Race Weekend Central

NASCAR 101: What’s So Great About the Great American Race

In sports, it’s no secret that traditionally, a league’s biggest event of the year is typically its last one.

It’s also no secret that those same principles are not true in NASCAR.

For as long as most fans remember, the Daytona 500 has been the kickoff event for one of the longest seasons in the country.

For more than 36 straight weeks, some of the most talented wheelmen in the world will duke it out while crisscrossing the country in haulers decked out with space-age technology.

That all starts this Sunday, though, with the Great American Race. But why?

To know Daytona is to know Bill France, the founder of NASCAR and father of Jim France, the company’s current CEO.

See also
Bringing the Heat: Recapping Daytona 500 Media Day

After moving to the Daytona area from Washington to escape the Great Depression, France eventually found himself running his own repair shop at 316 Main Street Station in Daytona Beach, Fla., a location that still stands to this day. A lifelong race fan, France dove head first into the motorsport culture in the area, particularly of the beachfront, land speed record sort.

However, the beach was becoming too rutted to hold drivers who wished to attempt such records. This led to a new focus: races.

Years passed, and France’s love for the sport grew. He began to host races himself on the Daytona sand. In 1950, Harold Brasington finished construction of his superspeedway in Darlington, S.C., and the Southern 500 was born. France had founded NASCAR by then and saw the popularity of Brasington’s track and event skyrocketing.

In 1959, after running, presiding over and watching many a race on the hard-packed sand of Daytona Beach and the adjacent highway, France’s magnum opus was completed. The 2.5 mile tri-oval that would later become the staple of the sport was finished.

NASCAR had its first two jewels in the crown that would become the spectacle that fans know today.

The first 500-mile race held at France’s new complex was in 1959 in front of a crowd of 41,921 spectators. Lee Petty won the inaugural race at France’s new motorsport haven and thus laid the foundation for the future of the sport. Attendance numbers between the new Daytona International Speedway and Darlington Raceway were bounced back and forth for decades after, and still are.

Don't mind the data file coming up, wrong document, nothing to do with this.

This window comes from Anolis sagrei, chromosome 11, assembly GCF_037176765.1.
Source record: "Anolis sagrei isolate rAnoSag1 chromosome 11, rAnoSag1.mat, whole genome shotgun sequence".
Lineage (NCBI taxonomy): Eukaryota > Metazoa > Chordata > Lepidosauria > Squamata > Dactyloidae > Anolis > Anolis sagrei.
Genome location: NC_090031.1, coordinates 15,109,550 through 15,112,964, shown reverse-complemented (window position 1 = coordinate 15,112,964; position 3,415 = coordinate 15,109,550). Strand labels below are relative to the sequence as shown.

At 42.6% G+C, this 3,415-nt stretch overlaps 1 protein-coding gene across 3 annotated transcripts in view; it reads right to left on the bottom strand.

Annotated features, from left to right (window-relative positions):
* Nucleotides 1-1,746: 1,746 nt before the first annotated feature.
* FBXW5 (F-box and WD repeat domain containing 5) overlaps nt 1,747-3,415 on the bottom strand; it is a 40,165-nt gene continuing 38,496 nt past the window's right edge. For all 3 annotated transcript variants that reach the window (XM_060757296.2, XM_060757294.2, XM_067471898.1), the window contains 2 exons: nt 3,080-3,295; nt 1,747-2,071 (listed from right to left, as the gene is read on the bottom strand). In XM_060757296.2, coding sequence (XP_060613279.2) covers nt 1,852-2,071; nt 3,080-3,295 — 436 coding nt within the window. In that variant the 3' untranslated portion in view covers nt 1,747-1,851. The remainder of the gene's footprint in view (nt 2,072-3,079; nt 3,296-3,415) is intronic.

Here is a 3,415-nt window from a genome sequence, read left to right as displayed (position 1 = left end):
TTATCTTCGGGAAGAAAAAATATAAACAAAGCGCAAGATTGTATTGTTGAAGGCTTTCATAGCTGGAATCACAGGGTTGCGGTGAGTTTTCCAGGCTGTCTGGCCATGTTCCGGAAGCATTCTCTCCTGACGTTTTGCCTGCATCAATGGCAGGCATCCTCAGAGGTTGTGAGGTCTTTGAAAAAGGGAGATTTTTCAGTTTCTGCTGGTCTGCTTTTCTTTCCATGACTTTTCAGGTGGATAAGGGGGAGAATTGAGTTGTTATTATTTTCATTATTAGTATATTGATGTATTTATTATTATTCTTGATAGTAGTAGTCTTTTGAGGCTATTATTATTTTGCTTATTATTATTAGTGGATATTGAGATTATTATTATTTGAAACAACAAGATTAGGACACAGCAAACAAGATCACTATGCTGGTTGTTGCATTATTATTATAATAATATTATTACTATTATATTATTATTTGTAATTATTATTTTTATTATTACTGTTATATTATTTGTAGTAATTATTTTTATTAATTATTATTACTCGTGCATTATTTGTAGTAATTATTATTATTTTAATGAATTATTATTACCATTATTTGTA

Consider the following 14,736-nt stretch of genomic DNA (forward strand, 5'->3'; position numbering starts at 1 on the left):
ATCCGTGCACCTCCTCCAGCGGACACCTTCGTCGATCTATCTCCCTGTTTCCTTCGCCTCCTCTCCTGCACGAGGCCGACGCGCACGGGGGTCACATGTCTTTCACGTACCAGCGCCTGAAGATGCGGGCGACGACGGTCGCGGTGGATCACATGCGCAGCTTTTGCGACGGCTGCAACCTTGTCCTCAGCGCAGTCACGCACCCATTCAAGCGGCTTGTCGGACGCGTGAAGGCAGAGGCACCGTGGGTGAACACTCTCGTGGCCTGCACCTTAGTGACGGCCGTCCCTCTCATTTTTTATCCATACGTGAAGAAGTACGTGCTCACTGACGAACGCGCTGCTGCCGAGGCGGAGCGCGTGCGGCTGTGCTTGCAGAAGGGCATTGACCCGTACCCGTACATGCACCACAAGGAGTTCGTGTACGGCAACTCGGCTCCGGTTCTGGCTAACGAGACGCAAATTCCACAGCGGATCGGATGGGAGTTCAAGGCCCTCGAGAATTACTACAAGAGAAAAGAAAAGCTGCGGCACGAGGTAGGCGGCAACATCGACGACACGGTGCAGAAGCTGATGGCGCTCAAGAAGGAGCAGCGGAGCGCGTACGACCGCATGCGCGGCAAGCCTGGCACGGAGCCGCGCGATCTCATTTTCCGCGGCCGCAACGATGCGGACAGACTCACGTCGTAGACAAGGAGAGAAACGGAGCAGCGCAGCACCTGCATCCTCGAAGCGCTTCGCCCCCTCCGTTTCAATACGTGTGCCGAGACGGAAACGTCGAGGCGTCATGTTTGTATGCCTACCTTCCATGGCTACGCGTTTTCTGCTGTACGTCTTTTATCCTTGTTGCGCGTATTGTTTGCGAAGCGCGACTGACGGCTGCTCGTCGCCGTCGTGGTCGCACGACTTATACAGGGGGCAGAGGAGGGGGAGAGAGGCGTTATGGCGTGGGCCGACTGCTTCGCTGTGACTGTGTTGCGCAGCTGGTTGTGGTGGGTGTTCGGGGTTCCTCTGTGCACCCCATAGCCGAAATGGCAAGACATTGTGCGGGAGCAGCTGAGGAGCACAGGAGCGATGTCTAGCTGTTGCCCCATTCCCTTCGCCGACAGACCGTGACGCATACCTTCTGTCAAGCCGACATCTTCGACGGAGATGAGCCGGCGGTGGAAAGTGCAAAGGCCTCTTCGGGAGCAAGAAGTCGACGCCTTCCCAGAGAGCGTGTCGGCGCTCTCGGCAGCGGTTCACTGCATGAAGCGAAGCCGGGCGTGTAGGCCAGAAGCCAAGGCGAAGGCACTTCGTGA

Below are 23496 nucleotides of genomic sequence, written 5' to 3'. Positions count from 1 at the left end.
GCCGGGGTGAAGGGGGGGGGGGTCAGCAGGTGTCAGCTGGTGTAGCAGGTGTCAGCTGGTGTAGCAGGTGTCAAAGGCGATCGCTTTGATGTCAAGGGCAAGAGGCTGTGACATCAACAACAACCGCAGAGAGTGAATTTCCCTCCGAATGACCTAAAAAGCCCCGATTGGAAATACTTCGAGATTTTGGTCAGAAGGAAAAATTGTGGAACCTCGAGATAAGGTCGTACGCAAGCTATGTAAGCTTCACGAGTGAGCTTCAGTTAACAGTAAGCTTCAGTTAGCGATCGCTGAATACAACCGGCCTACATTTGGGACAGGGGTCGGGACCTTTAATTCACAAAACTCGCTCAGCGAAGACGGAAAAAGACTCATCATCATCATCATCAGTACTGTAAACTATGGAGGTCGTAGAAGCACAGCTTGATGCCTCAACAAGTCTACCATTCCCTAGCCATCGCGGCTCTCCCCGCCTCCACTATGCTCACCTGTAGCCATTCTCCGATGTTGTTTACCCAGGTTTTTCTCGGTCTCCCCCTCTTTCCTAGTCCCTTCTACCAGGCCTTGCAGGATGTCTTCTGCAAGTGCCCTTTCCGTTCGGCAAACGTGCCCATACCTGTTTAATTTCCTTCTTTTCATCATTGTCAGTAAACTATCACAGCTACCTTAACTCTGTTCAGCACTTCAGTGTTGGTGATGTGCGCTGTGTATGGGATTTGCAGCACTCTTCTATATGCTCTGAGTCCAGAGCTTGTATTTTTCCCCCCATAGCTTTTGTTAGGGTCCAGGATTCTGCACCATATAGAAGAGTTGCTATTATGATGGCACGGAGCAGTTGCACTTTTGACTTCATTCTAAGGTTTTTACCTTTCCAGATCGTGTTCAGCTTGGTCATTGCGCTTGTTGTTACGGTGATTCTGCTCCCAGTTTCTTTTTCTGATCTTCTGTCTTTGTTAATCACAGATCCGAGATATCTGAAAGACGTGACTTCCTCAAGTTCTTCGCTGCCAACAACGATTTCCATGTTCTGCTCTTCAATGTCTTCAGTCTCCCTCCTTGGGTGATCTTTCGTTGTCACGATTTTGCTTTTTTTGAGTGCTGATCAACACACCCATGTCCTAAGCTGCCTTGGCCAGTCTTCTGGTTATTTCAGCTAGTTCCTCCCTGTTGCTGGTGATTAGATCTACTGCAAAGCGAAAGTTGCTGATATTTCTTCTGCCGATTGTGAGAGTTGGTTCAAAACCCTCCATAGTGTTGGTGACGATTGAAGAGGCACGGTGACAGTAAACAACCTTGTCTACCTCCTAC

However, it wasn’t until 1982 that the race came to be the classic dosage of Americana that race fans know it as today. That was the first year that the Daytona 500 was the kickoff event for the NASCAR season.

And now, after all this time, the event has become a fixture in the sporting world. The Masters isn’t the last event on the PGA calendar, but everyone knows when it is, what it is and what it’s about. Wimbledon will always be Wimbledon. In a similar vein, Daytona will always be Daytona. It’s what the event stands for to the fans — the cultural significance of twisted metal, banging gears and loud V8 engines.

To the drivers involved, though, it is the Super Bowl. As history tells us, anyone can win at Daytona on any given day. The purses are among if not the highest in the sport. Sure, everyone wants a championship trophy in the case, but every driver wants that Daytona trophy just as bad.

See also
2-Headed Monster: Should Daytona Host the Season Opener?

For the teams, the cars get tested as early as possible in one of the toughest environments the sport has to offer. Full speed, all day long, in front of throngs of screaming race fans.

And ever since the 500 began — long before it kicked off the season — it’s produced some of the greatest and most-talked-about moments in NASCAR Cup Series history. Watch any highlight reel of NASCAR competition and you’ll be hard pressed to avoid the Daytona 500.

It’s as American as apple pie and Bruce Springsteen, as loud as a Creedence Clearwater Revival concert, as unpredictable and high speed as it gets and as fun as any night on Talladega Boulevard.

It’s the Great American Race for a reason.

About the author

Tanner Marlar is a staff writer for On3 Sports' Maroon and White Daily covering Mississippi State Athletics, an AP Wire reporter, an award-winning sports columnist and talk show host and master's student at Mississippi State University. Soon, Tanner will be pursuing a PhD. in Communicative Research.

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Joshua Farmer

Yes! Another Frontstretch writer that knows how to build the sport up!


To answer the headline….ABSOLUTELY NOTHING SINCE 2004!

“Watch any highlight reel of NASCAR competition and you’ll be hard pressed to avoid the Daytona 500”

All they show now are the demo derby wrecks, the more cars the better.

Last edited 2 months ago by DoninAjax
Bill B

Wait a minute!!!
I thought ABSOLUTELY NOTHING was the answer to “war, war, what is it good for”.

So that changed in 2004?

Last edited 2 months ago by Bill B

It took on a whole new meaning when the “brilliant” ideas started.

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